IAF has a longstanding commitment to evaluation and learning. Evaluation involves a systematic comparison of actual change against planned goals and objectives, which helps both the IAF and its grantee partners assess the results of their work. The primary tool used is the Grassroots Development Framework (GDF), a system of 41 indicators developed by the IAF in the mid-1990s to measure the tangible and intangible results of its investments. Application of the GDF generates basic information that is reported to the IAF’s board of directors and to the Office of Management and Budget and Congress as required by the Government Performance Results Act (GPRA).
Staff and partners are actively engaged in exploring the dynamics of citizen-led community
development. The entire active portfolio and relationship with grantee partners informs our
work and adds to the body of knowledge about community development. Because effective
development is a long-term endeavor, the IAF conducts yearly ex-post assessments of
selected projects four or five years after their IAF funding ceases.
Process of Evaluation and Learning
The IAF requires grantee partners to report regularly on results of their work so that
progress toward objectives can be assessed. Results are tracked by applying the GDF’s
menu of tangible and intangible measures of results at the level of individual or household,
the grantee organization and, more broadly, the relevant community or society. The process helps grantee partners set goals, clarify achievements and challenges, and learn from them.
1. Selecting Best Indicators for the Project
During their initial orientation meeting, the grantee partner, the IAF representative
and the professional contracted in-country (data verifier) (GDF indicators) choose
indicators from the GDF that coincide with the desired objectives, or short-term
results, of a development project.
- the knowledge and skills that beneficiaries acquired and applied;
- managerial skills developed by the grantee organization, resources leveraged and relations forged with the private and public sector toward expanding the impact of the project;
- changes in programs and policies that benefit disadvantaged people in the community and dissemination of good practices and lessons.
The grantee partner and the IAF’s Office of Evaluation document baseline
conditions before the IAF’s initial disbursement of funds so that conditions can be
compared at the outset, during the course of the project and at the end. If the project
is assessed five years after IAF funding terminates, baseline data allow for a longerterm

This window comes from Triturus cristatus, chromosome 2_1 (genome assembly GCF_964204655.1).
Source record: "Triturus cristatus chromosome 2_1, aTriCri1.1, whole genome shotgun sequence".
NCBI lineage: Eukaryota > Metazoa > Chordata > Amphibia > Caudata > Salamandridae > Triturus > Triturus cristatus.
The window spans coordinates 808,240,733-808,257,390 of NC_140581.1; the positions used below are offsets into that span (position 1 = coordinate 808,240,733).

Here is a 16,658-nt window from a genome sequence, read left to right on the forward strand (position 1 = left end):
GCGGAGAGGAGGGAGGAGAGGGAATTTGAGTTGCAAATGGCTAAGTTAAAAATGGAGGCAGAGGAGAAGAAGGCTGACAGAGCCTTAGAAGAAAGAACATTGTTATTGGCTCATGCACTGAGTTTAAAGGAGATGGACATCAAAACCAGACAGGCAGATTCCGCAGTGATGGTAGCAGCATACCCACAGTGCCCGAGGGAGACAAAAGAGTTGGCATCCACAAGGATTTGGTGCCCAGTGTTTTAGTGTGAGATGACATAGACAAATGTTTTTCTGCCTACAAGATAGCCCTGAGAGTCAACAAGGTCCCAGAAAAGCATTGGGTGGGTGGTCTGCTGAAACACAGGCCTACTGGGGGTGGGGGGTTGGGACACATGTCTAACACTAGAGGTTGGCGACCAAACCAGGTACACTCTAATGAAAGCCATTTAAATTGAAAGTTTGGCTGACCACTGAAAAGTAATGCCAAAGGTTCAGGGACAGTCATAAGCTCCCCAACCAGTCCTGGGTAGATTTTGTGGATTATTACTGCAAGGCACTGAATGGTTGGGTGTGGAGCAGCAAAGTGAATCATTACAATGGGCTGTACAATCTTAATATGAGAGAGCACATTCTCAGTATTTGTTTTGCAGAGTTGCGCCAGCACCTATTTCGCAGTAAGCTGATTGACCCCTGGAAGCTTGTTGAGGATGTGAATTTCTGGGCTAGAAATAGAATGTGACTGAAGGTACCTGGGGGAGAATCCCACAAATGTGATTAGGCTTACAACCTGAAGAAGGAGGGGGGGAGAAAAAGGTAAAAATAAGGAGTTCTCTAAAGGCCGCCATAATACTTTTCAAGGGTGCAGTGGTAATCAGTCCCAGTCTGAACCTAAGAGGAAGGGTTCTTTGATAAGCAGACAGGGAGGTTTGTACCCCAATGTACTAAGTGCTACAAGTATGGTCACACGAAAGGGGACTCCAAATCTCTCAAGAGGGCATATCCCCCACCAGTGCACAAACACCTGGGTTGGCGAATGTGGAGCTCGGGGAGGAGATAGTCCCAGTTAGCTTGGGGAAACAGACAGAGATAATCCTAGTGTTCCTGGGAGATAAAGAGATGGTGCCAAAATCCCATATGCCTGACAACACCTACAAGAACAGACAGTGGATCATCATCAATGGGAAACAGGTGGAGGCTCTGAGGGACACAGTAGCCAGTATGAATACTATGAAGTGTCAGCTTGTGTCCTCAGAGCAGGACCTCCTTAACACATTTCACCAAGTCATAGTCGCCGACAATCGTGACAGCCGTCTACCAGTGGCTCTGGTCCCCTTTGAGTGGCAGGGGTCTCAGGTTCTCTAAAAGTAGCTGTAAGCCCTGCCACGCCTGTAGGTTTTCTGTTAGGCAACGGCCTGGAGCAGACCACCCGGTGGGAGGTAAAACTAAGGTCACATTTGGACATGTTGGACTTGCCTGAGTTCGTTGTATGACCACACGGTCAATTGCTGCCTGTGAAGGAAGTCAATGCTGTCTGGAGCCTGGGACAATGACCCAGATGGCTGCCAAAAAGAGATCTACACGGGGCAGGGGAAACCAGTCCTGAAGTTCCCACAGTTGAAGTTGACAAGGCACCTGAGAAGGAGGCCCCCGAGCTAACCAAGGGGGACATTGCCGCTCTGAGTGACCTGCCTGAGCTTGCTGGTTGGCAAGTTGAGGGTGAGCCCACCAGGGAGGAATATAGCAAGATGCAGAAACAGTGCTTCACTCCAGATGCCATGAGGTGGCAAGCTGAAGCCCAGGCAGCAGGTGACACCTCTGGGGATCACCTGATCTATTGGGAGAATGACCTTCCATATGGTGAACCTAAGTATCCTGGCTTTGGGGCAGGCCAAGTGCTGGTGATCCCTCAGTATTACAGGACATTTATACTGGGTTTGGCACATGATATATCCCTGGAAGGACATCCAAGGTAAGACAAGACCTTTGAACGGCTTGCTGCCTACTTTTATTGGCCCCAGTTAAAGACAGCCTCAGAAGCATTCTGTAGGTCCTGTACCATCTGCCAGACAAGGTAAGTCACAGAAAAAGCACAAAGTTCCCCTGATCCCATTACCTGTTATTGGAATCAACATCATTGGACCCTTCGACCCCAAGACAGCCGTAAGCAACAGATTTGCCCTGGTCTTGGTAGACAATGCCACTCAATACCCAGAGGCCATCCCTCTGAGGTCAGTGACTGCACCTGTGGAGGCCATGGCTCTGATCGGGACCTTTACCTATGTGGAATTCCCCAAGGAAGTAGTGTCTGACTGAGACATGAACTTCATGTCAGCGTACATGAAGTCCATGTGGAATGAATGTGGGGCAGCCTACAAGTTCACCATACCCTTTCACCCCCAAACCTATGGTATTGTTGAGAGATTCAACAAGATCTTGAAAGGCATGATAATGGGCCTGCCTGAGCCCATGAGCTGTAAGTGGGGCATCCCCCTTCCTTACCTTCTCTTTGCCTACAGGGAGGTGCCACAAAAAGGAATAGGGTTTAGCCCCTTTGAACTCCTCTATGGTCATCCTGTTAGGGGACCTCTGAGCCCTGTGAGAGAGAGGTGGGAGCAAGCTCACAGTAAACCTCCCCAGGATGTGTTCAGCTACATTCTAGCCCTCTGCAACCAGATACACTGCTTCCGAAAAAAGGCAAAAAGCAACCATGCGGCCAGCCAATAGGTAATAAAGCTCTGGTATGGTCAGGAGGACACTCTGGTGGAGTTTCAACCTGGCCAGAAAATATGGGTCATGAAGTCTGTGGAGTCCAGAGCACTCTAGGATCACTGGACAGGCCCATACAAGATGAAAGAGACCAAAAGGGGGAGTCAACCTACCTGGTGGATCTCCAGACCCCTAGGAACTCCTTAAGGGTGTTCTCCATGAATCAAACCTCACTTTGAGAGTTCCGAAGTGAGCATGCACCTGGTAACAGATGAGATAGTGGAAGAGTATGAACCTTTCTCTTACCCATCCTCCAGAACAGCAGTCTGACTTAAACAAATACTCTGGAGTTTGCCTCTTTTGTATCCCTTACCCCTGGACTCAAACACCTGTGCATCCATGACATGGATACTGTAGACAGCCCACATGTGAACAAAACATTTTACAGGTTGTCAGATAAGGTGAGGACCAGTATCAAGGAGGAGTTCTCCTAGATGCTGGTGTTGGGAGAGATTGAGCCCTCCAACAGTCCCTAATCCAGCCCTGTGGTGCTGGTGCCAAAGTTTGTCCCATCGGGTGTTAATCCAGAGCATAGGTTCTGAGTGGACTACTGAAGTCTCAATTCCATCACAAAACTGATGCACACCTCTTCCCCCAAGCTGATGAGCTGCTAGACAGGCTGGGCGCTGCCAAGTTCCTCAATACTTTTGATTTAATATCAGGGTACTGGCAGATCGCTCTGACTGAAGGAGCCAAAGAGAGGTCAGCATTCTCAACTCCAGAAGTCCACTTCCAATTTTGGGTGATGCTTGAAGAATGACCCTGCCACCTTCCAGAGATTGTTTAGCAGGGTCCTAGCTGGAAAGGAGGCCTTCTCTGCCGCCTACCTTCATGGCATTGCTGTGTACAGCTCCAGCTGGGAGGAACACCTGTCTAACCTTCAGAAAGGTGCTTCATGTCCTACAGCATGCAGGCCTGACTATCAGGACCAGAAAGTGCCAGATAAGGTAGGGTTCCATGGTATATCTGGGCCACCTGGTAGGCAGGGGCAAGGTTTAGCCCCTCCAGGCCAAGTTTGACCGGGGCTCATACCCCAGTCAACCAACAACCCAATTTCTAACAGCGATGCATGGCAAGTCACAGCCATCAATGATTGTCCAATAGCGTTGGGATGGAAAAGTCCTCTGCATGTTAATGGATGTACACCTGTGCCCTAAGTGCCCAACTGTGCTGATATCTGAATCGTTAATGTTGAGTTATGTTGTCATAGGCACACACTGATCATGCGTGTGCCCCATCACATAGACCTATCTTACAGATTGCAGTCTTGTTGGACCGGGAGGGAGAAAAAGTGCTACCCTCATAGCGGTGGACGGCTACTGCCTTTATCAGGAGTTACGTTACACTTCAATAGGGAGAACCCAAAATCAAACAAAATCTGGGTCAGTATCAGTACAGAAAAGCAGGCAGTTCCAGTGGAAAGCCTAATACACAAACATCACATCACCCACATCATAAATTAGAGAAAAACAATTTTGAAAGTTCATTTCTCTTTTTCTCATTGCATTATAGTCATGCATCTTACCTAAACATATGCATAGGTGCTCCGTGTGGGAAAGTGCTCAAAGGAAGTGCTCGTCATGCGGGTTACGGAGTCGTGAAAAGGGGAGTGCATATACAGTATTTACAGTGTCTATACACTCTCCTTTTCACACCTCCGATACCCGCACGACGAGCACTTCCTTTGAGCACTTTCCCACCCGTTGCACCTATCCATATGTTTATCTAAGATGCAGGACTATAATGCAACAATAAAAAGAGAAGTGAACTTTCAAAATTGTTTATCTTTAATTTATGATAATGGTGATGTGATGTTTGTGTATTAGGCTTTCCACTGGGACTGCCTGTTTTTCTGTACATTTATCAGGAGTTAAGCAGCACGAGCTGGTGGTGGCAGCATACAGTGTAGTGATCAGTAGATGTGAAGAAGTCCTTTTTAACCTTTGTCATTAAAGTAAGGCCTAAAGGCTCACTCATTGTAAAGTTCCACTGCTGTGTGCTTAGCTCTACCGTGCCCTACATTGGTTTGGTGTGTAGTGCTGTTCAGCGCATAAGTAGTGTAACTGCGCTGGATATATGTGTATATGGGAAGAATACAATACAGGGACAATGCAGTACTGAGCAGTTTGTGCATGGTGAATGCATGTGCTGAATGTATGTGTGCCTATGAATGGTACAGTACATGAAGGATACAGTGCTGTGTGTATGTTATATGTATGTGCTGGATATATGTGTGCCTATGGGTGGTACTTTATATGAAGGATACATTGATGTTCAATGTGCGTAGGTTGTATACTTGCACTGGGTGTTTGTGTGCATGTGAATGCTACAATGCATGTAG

Grantee partners report regularly on progress toward their objectives and goals. The
Office of Evaluation verifies and aggregates results for the annual Grant Results
Report, which responds to GPRA. Reports prepared by individual grantee partners
as well as the Grant Results Report are used by the Office of Programs to track
4. Project History
At the end of the project, the grantee partner compiles a narrative detailing its
project’s design, implementation, results, goals met, expected sustainability and impact. The narrative identifies what worked, what did not and why, and includes key lessons and comments. Data verifiers review the project history and include their own assessments as to the extent that projects were successful in achieving development objectives. The Office of Evaluation and Office of Programs summarize best practices relevant to each project. Project histories can be clustered by common themes or desired outcomes, which helps the IAF draw more robust conclusions.
5. Ex-post Assessments
Once a year, the IAF’s Office of Evaluation and the Office of Programs select for
assessment by thematic cluster or individually a subset of between five and ten
projects whose IAF funding ended several years earlier. Data verifiers visit each
project site; glean relevant data from interviews, observations and other sources; and
draft a report for review by IAF staff. The ex-post assessment compares the baseline
data collected before the initial disbursement of IAF funding with the data on the
same indicators collected later. The Office of Evaluation summarizes conclusions to
be posted on the IAF website or published in the Grassroots Development or other
6. Meta Analysis
The Office of Evaluation and the Office of Programs may contract external
evaluators to conduct meta analyses of a cluster of ex-post assessments. This
involves examining them for commonalities and trends traceable to IAF funding.
Lessons extracted are applied to the grant making process and disseminated to a
To improve its effectiveness as an organization, the IAF constantly evaluates its approach to community development. Reviewing the entire portfolio helps determine the validity of its
core work principles and approaches. Systematic evaluation of and reporting on results
achieved along the way also helps grantee organizations manage their respective projects, report clearly and demonstrate agency and accountability.
Table: The Evaluation Process and Responsibilities
||chooses GDF indicators (at start of project), documents baseline conditions (at start of project), reports results as measured by chosen indicators (twice a year), drafts project history (end of project)
||confirms baseline conditions (at start of project), validates grantee reports and checks if goals and benchmarks are met (regularly), reviews project history and adds commentary (at end of project), conducts ex-post assessments (four to five years after project ends)
||reviews project history (at the end of the project), reviews ex-post assessments (regularly)
|Office of Evaluation
||aggregates data in results report (annually), chooses topic for ex-post assessments (annually), reviews and summarizes ex-post assessments (annually), reviews and summarizes meta analysis (periodically)
|Office of Programs
|| reviews ex-post assessments (annually), reviews meta analysis (periodically)